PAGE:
Math Delights - Coins in Twoland by Joshua Zucker, joshua.zucker at stanfordalumni dot org In Twoland, the only coins are the toonies: 1, 2, 4, 8, 16, 32, 64, 128, and so on. The law says you must always pay with exact change; only the banks are allowed to make change. In Twoville you must pay with zero, one, or two of each type of coin, never more than two. (If Twoville is too complicated for you, try Oneville where you can only pay with zero or one of each coin!) For instance, to pay 6 toonies, you could pay with: one 4 and one 2 (and zero 1s) one 4, zero 2s, and two 1s or two 2s and two 1s. You could describe the three legal ways to pay by writing them in English, as I just did. Another, shorter way to write the list of legal ways to pay might be like this: 110102 022 (or simply 22). Create a table with the list of ways to legally pay for items that cost 1 toonie, 2 tonnies, ..., 16 toonies in Twoville, remembering that you cannot use more than two of each coin. What about the amounts that are exactly one single coin?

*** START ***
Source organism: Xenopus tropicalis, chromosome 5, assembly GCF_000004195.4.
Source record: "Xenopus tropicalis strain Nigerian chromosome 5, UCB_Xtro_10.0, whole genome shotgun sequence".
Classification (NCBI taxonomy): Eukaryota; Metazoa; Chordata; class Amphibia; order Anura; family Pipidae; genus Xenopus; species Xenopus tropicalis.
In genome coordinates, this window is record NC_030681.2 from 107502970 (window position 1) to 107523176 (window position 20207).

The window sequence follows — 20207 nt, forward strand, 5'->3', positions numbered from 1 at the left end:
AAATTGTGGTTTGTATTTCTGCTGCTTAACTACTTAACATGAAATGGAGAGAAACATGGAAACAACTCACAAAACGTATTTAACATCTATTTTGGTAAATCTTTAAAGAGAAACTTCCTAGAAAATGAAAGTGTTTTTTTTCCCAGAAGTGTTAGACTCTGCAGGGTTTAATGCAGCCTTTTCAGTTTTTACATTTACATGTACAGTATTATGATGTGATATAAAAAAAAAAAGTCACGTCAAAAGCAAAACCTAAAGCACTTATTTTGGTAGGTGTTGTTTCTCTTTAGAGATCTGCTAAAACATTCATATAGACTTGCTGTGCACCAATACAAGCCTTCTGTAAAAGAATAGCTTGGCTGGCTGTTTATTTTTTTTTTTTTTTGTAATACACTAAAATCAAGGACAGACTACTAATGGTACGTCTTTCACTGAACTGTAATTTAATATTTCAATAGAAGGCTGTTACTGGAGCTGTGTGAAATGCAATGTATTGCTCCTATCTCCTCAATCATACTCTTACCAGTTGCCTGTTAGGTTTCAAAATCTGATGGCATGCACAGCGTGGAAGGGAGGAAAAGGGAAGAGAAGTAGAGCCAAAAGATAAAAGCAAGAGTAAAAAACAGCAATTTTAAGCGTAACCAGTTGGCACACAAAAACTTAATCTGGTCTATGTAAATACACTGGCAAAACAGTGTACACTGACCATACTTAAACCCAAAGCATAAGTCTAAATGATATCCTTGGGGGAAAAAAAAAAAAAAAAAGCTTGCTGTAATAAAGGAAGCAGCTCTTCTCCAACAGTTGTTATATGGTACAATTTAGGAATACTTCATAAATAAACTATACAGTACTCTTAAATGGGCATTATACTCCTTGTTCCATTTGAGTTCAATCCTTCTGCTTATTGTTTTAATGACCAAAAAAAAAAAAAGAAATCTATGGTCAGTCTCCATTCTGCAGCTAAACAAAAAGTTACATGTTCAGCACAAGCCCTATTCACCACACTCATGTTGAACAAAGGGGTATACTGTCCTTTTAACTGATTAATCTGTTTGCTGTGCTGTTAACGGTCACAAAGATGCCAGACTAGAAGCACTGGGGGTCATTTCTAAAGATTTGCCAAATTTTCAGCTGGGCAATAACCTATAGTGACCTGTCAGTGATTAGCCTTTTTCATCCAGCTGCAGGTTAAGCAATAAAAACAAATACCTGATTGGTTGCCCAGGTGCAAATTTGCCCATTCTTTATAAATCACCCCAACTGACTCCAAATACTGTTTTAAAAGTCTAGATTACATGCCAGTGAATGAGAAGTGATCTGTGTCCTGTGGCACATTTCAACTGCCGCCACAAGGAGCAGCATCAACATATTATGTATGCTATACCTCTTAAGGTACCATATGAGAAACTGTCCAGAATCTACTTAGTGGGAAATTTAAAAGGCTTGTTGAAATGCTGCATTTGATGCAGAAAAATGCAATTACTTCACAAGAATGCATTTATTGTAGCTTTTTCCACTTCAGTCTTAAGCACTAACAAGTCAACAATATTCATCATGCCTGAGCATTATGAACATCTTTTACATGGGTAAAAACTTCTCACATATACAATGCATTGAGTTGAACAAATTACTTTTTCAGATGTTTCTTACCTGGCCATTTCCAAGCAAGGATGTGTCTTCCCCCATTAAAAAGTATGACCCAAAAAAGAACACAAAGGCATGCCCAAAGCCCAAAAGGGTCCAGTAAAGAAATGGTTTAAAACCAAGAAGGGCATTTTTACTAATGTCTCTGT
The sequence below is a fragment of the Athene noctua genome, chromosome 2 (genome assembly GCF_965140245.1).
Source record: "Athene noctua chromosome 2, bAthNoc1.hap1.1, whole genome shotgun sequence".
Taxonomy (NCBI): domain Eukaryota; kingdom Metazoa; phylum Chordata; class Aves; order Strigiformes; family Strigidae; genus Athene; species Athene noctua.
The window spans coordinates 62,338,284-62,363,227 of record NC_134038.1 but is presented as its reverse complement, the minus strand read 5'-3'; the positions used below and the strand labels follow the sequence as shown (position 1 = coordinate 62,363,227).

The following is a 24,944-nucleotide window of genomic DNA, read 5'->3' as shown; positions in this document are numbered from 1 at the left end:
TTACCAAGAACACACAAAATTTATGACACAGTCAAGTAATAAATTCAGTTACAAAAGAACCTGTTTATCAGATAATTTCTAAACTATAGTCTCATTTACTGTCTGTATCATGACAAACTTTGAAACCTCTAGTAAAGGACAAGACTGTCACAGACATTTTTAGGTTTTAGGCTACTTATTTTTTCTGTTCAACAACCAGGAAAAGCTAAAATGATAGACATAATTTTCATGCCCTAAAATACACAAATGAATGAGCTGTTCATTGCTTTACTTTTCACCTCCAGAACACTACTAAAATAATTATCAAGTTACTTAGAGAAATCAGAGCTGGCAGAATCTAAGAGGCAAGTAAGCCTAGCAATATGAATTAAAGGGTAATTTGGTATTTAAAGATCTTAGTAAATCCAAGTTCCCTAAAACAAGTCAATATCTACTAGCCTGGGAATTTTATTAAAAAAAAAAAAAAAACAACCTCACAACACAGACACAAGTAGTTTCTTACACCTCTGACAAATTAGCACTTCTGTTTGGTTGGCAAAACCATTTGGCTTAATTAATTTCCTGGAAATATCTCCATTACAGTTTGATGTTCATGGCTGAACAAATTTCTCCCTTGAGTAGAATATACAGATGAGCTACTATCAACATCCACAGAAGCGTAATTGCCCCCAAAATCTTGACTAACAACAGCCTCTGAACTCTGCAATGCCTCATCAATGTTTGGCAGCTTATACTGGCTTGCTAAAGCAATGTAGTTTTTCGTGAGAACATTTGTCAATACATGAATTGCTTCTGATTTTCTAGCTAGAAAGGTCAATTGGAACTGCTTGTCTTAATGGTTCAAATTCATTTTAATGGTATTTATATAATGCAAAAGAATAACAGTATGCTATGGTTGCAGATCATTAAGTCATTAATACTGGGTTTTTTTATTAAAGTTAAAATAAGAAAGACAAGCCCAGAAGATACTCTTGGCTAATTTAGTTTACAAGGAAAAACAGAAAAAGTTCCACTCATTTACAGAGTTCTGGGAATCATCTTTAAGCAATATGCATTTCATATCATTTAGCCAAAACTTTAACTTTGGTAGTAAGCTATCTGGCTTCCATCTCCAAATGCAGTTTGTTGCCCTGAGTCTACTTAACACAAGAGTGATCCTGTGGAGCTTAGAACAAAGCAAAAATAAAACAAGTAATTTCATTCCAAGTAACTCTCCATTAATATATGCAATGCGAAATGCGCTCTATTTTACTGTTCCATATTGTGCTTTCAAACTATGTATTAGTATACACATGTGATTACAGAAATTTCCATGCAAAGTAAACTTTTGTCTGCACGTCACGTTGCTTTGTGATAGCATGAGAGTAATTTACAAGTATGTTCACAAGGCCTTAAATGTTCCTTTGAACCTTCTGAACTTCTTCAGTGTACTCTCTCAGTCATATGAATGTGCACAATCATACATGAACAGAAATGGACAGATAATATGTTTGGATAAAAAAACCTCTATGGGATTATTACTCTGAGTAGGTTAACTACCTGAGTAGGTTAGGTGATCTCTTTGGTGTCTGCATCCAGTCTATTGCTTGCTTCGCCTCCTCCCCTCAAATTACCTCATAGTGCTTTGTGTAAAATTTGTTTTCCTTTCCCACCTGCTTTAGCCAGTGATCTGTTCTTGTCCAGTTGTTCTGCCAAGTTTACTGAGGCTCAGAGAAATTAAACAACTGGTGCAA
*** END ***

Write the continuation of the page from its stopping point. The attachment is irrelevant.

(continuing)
Home - Gymnasium for Brain www.divulgamat.net New Math Game: Factor Dominoes! Lately I've been looking for different ways for my seven year old and I to conceptualize multiplication. As has happened many times before on our math journey, this graphic showed up at just the right time (albeit somewhat circuitously through the excellent influence of the Math Munch blog). My favorite thing about it is that it's not about numerals; when I look at factoring trees I can make some surface sense of them, but my mind goes numb pretty quickly. In this visualization, however, there is an incredible connection to shapes and grouping. Last night I printed out the graphic and left it advantageously on the kitchen counter. She wondered what it was about so we looked it over together. It's the geometry of the design that really shows the relationships between numbers. All our talking and looking got my mind spinning. I was about halfway through constructing the cards when my big AHA! As we went along I refined the language she needed to help her make her choices.